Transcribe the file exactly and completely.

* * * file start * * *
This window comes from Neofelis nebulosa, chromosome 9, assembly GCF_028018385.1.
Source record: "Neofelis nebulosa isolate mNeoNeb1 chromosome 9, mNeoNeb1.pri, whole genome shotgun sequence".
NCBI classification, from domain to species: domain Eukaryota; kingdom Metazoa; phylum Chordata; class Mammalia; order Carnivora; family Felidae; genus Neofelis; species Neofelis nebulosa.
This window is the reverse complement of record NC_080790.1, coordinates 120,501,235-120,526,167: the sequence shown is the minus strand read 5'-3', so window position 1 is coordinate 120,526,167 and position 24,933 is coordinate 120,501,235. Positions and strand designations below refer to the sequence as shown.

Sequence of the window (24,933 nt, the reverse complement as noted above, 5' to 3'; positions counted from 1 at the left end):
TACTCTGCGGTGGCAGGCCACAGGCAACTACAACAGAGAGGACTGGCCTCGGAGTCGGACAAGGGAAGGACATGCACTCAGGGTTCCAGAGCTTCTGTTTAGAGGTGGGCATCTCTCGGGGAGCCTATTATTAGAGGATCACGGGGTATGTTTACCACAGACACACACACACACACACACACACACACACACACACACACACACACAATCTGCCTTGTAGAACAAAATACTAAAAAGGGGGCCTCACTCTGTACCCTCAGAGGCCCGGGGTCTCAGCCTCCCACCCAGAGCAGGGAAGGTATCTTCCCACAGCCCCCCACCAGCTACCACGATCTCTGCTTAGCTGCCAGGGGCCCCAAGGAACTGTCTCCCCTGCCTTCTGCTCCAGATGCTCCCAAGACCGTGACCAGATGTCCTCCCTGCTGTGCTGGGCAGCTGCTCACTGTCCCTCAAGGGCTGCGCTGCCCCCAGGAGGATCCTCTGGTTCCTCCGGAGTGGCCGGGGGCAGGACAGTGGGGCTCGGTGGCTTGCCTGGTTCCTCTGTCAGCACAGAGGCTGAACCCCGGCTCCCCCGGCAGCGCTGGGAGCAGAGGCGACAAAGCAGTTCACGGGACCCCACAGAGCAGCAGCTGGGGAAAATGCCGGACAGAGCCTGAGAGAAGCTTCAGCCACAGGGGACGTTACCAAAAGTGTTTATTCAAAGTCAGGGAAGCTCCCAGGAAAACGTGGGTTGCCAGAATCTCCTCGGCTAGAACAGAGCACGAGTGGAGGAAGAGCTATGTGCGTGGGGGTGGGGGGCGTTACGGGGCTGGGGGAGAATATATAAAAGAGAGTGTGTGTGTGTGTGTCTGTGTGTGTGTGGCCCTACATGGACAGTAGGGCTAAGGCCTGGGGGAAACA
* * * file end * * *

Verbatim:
This window comes from Neofelis nebulosa, chromosome 9, assembly GCF_028018385.1.
Source record: "Neofelis nebulosa isolate mNeoNeb1 chromosome 9, mNeoNeb1.pri, whole genome shotgun sequence".
NCBI classification, from domain to species: domain Eukaryota; kingdom Metazoa; phylum Chordata; class Mammalia; order Carnivora; family Felidae; genus Neofelis; species Neofelis nebulosa.
This window is the reverse complement of record NC_080790.1, coordinates 120,501,235-120,526,167: the sequence shown is the minus strand read 5'-3', so window position 1 is coordinate 120,526,167 and position 24,933 is coordinate 120,501,235. Positions and strand designations below refer to the sequence as shown.

Sequence of the window (24,933 nt, the reverse complement as noted above, 5' to 3'; positions counted from 1 at the left end):
TACTCTGCGGTGGCAGGCCACAGGCAACTACAACAGAGAGGACTGGCCTCGGAGTCGGACAAGGGAAGGACATGCACTCAGGGTTCCAGAGCTTCTGTTTAGAGGTGGGCATCTCTCGGGGAGCCTATTATTAGAGGATCACGGGGTATGTTTACCACAGACACACACACACACACACACACACACACACACACACACACACACACAATCTGCCTTGTAGAACAAAATACTAAAAAGGGGGCCTCACTCTGTACCCTCAGAGGCCCGGGGTCTCAGCCTCCCACCCAGAGCAGGGAAGGTATCTTCCCACAGCCCCCCACCAGCTACCACGATCTCTGCTTAGCTGCCAGGGGCCCCAAGGAACTGTCTCCCCTGCCTTCTGCTCCAGATGCTCCCAAGACCGTGACCAGATGTCCTCCCTGCTGTGCTGGGCAGCTGCTCACTGTCCCTCAAGGGCTGCGCTGCCCCCAGGAGGATCCTCTGGTTCCTCCGGAGTGGCCGGGGGCAGGACAGTGGGGCTCGGTGGCTTGCCTGGTTCCTCTGTCAGCACAGAGGCTGAACCCCGGCTCCCCCGGCAGCGCTGGGAGCAGAGGCGACAAAGCAGTTCACGGGACCCCACAGAGCAGCAGCTGGGGAAAATGCCGGACAGAGCCTGAGAGAAGCTTCAGCCACAGGGGACGTTACCAAAAGTGTTTATTCAAAGTCAGGGAAGCTCCCAGGAAAACGTGGGTTGCCAGAATCTCCTCGGCTAGAACAGAGCACGAGTGGAGGAAGAGCTATGTGCGTGGGGGTGGGGGGCGTTACGGGGCTGGGGGAGAATATATAAAAGAGAGTGTGTGTGTGTGTGTCTGTGTGTGTGTGGCCCTACATGGACAGTAGGGCTAAGGCCTGGGGGAAACA